Bobby Jindal – as terrible as everybody else
So, meandering around the web today one comes across almost universal consensus that Bobby Jindal’s speech was simply awful. The odd thing is, almost all the critics of the speech offer up the same apologetics – namely, that really all State of the Nation response speeches are bad. This caveat is basically universal. Ross, for instance, writes:
Sure, responding to a Presidential speech is almost always a thankless, hopeless job – but shouldn’t someone as smart as Jindal have recognized that, and either turned the opportunity down flat, or found a way to sound like something other than a kindergarten teacher delivering familiar GOP talking points?
…or John Cole, who is rather more harsh:
Now, in fairness, the responses are always awful. Every year (with the exception of Jim Webb) someone is trotted out and forced to give the response, and it is at this point the political equivalent of throwing a virgin into a volcano. It is beyond time for them to end. However, there was something just especially awful this year, and already the comparison to Kenneth from 30 Rock is sweeping across the intertubes.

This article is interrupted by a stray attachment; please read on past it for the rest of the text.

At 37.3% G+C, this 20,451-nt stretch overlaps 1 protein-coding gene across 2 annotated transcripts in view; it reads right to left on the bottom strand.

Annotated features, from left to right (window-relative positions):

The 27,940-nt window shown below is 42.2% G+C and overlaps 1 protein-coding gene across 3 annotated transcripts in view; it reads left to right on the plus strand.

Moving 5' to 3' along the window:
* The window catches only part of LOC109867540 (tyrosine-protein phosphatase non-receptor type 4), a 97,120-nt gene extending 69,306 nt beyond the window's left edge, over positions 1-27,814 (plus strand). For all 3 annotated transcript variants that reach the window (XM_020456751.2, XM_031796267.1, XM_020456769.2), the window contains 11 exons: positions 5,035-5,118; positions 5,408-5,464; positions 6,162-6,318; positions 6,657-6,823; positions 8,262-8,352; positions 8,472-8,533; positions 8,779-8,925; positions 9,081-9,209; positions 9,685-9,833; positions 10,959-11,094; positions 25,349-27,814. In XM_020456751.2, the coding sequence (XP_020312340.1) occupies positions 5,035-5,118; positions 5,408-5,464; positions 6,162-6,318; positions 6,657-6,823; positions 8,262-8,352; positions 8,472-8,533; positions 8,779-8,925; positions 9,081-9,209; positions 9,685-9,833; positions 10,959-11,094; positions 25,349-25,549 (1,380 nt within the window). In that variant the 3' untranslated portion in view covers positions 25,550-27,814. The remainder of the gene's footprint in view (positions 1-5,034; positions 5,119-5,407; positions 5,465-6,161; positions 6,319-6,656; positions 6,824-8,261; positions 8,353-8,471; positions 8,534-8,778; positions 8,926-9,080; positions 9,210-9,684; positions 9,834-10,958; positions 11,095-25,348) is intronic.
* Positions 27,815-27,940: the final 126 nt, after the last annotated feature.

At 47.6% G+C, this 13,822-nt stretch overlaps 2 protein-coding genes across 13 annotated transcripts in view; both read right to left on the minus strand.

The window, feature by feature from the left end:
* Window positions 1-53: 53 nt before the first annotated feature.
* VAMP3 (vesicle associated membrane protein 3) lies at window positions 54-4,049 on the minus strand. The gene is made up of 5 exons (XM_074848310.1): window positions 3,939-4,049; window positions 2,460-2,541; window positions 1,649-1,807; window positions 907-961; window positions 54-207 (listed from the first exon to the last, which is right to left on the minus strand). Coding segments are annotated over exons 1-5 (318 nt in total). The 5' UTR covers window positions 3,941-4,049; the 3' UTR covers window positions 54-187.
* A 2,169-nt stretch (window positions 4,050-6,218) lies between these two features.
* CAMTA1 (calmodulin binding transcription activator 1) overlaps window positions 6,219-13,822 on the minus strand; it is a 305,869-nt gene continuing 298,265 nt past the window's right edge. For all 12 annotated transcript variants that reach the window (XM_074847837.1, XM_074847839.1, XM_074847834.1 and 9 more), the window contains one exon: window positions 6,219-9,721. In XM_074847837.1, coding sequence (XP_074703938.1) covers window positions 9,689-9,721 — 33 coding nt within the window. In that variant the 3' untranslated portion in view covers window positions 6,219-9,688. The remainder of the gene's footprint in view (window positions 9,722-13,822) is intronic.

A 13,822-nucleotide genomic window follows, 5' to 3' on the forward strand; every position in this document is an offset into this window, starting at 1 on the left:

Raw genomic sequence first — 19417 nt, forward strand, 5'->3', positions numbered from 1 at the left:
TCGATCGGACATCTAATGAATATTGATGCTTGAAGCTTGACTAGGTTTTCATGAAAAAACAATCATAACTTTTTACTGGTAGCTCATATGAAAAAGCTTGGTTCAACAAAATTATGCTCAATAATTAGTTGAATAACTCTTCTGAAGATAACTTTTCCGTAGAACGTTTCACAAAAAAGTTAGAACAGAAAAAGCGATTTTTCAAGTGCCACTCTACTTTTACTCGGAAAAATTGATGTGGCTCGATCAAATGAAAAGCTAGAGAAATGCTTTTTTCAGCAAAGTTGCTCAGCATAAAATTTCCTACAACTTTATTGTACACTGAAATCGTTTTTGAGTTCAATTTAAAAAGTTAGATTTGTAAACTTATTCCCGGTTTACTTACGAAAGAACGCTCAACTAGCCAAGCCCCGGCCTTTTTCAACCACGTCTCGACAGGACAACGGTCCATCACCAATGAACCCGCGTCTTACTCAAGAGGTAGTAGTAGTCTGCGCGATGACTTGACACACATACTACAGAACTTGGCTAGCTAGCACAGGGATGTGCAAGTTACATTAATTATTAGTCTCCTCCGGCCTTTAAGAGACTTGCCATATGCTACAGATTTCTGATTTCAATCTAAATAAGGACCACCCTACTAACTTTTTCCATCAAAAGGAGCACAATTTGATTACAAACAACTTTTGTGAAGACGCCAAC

Larison has a similar take:
I grant that no one who gives the response to these addresses comes out looking very good. Sebelius was mind-numbingly boring with all of her bromides about the joys of bipartisanship, and who can even remember anything Gary Locke said in a response before that? Go back just a few years, and you can’t even remember who gave most of the responses.* That is the good news for Jindal.
So he was bad – really bad – but hey, tough act to follow and, you know, these response speeches are always bad so….what? If they’re always bad then it really begs the question of why we bother to do them in the first place. Wouldn’t the opposition have a much better time of it if they didn’t have to defend themselves from attacks on their response speech and could focus entirely on picking apart the President instead? Is a follow-up speech really the best rhetorical tool in an age of mass media? In the age of Youtube, sometimes less is more. Jindal is certainly (hopefully) cognizant of this today, though regret is always late. The whole response speech strategy just seems utterly flawed to me. This may be especially true of Obama, since I’m not sure there’s a Republican out there who can even come close to matching his oratorical skill.